The playing itself is exactly as one would expect it to be. The touch is non-legato, the precision of the fingerwork is phenomenal, little or no use is made of the pedals, there is comparatively little in the way of dynamic variation but there are enormous contrasts in the speeds adopted.Read more ›
By the time he began playing I would be in bed, and the music would float upwards through the little house like faint scents I knew even then, lilacs perhaps, or roses. The sun would slowly go down, the light would slowly fade, and the music would gently go on and on and on. To me, Gould's quaint noises and the noises of his piano are very naturally part and parcel of the inventions and the Italian Concerto. I learned these pieces through my father's playing, as birds twittered in the twilight outside my window, while I heard my mother cleaning up the kitchen downstairs and listened to the settling of the house itself.
I feel sorry for those who've only known this music in concert halls or on records or CD's. Music like this can be and should be an integral part of daily life, blended with other normal human daily activities. (Including coughing and nose-blowing.) All such things enhance each other. The supposed imperfections of this recording, together with the perfection of Gould's playing, combine to make a whole far better than what we would have heard if the supposedly extraneous noises had been edited out. This is a superb presentation, just as it is, and any lover of either Bach or Gould should have it in their collection.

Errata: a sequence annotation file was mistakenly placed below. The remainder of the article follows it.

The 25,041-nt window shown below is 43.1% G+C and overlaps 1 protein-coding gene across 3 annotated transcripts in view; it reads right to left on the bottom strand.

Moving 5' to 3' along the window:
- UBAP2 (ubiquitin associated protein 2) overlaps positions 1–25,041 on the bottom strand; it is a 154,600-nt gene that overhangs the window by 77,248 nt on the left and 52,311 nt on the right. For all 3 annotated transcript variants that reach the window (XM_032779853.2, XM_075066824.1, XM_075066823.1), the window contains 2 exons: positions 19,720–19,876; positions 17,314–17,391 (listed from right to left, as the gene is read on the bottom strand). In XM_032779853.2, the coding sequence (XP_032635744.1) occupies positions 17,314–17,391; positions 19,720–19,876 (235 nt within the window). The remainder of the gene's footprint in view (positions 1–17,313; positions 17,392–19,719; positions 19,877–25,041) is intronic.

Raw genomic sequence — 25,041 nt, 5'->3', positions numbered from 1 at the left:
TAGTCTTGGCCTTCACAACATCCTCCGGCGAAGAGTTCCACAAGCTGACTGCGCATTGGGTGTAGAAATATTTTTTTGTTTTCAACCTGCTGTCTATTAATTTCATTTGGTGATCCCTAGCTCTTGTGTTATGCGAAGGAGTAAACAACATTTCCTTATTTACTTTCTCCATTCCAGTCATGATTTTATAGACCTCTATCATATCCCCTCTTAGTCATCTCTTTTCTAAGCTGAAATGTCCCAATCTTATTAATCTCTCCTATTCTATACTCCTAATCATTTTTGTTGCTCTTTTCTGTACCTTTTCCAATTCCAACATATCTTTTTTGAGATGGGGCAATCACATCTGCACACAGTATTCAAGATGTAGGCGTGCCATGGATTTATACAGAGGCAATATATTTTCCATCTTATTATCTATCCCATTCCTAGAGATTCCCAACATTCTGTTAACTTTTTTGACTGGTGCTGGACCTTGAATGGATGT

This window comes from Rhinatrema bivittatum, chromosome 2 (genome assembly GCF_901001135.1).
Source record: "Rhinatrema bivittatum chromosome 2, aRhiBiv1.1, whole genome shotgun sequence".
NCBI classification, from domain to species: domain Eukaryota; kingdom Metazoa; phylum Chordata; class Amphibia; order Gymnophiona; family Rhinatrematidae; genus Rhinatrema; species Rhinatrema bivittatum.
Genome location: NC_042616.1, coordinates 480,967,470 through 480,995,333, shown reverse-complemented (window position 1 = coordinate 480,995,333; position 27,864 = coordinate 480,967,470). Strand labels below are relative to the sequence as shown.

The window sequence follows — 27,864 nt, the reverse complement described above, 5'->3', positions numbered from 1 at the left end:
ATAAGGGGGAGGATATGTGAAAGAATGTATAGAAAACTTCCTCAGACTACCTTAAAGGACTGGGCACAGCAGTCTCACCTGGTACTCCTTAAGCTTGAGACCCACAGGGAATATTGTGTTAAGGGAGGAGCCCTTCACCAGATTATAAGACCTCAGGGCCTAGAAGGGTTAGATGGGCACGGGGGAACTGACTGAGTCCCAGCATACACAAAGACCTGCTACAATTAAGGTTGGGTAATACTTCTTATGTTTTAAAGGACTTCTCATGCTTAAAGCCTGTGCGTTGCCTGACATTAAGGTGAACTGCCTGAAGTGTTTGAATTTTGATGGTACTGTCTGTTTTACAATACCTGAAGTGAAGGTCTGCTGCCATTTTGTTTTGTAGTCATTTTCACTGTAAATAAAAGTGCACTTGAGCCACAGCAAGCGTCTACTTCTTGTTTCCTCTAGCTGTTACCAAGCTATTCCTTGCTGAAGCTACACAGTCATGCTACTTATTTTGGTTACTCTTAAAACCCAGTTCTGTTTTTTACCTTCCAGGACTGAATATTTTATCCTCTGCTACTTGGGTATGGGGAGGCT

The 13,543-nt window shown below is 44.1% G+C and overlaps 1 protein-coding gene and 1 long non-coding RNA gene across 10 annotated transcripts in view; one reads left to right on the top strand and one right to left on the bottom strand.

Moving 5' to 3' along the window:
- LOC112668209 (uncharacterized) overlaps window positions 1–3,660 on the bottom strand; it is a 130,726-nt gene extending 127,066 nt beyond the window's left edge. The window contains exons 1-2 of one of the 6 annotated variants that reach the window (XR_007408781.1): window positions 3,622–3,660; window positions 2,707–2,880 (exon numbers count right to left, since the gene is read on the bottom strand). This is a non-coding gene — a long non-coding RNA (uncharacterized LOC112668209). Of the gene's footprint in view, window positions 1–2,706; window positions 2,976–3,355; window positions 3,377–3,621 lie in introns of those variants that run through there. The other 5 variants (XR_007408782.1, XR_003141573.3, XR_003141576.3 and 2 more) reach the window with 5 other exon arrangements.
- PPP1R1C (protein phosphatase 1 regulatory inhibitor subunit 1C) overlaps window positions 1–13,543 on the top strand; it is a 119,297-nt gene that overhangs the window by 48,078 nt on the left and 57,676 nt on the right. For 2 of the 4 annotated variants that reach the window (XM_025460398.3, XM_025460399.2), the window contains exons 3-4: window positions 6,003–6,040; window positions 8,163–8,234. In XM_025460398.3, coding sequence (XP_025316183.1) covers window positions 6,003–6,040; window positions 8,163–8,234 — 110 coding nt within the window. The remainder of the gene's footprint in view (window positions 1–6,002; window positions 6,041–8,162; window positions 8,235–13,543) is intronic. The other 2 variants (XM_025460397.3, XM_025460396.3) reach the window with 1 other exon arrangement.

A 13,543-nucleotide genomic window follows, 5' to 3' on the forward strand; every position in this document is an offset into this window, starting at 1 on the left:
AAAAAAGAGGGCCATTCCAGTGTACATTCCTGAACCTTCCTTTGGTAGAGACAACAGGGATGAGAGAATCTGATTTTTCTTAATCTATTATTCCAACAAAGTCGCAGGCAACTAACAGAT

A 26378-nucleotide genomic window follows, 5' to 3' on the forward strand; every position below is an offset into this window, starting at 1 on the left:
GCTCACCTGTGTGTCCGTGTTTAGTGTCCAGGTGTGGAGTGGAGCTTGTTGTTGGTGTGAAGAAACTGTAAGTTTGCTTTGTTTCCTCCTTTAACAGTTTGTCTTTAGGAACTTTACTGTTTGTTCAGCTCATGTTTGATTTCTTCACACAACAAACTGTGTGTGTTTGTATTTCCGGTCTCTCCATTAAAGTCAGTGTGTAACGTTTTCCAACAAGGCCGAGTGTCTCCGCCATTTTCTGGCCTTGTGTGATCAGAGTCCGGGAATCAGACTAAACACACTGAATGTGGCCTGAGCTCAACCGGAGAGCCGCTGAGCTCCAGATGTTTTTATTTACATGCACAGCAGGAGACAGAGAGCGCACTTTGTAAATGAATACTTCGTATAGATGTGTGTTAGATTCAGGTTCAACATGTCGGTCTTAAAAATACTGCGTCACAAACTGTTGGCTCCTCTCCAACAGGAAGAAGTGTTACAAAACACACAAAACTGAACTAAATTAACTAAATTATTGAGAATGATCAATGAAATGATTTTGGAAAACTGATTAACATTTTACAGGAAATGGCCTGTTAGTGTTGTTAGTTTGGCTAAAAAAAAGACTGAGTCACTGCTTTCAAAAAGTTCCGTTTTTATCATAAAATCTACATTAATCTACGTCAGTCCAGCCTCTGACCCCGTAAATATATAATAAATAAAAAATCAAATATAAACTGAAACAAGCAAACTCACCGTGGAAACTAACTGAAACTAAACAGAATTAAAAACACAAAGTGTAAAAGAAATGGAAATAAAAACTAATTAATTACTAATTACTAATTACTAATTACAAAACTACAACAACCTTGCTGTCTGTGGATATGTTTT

Most Recent Customer Reviews
Looked for this one for years after I lost my first (tape) copy. This is my favorite Glen Gould.Published 20 months ago by Massage Beverly
Like almost everything he composed, the Two- and Three-part Inventions (or Inventions and Sinfonias) express the inner joy of Bach in his music. Read morePublished on March 19, 2014 by Bahij Bawarshi
Glen Gould, eccentric, introverted, unorthodox in every way, was one of the world's premier interpreters of Bach's keyboard works. Read morePublished on January 25, 2014 by T. Sancton
I have been a Gould listener for many decades. The artist never disappoints. Something about Gould's interpretation of Bach is timeless and unmatched. Read morePublished on June 10, 2013 by Linda R. Harrington
I'll have to check my music for tempo but a couple of these inventions are played so quickly they are but a brief flash of perfection.Published on February 3, 2013 by Ron
As I stated in my review of Kenneth Gilbert's complete harpsichord performance of Bach's Two-part and Three-part Inventions, my test of the finest performance/understanding of this... Read morePublished on January 22, 2011 by Hui Shen ben Israel
The asking price for the CD is less than $10.00.
This is for Glenn Gould playing my favorite Bach's composition, the two, and three parts Inventions and Sinfornias. Read more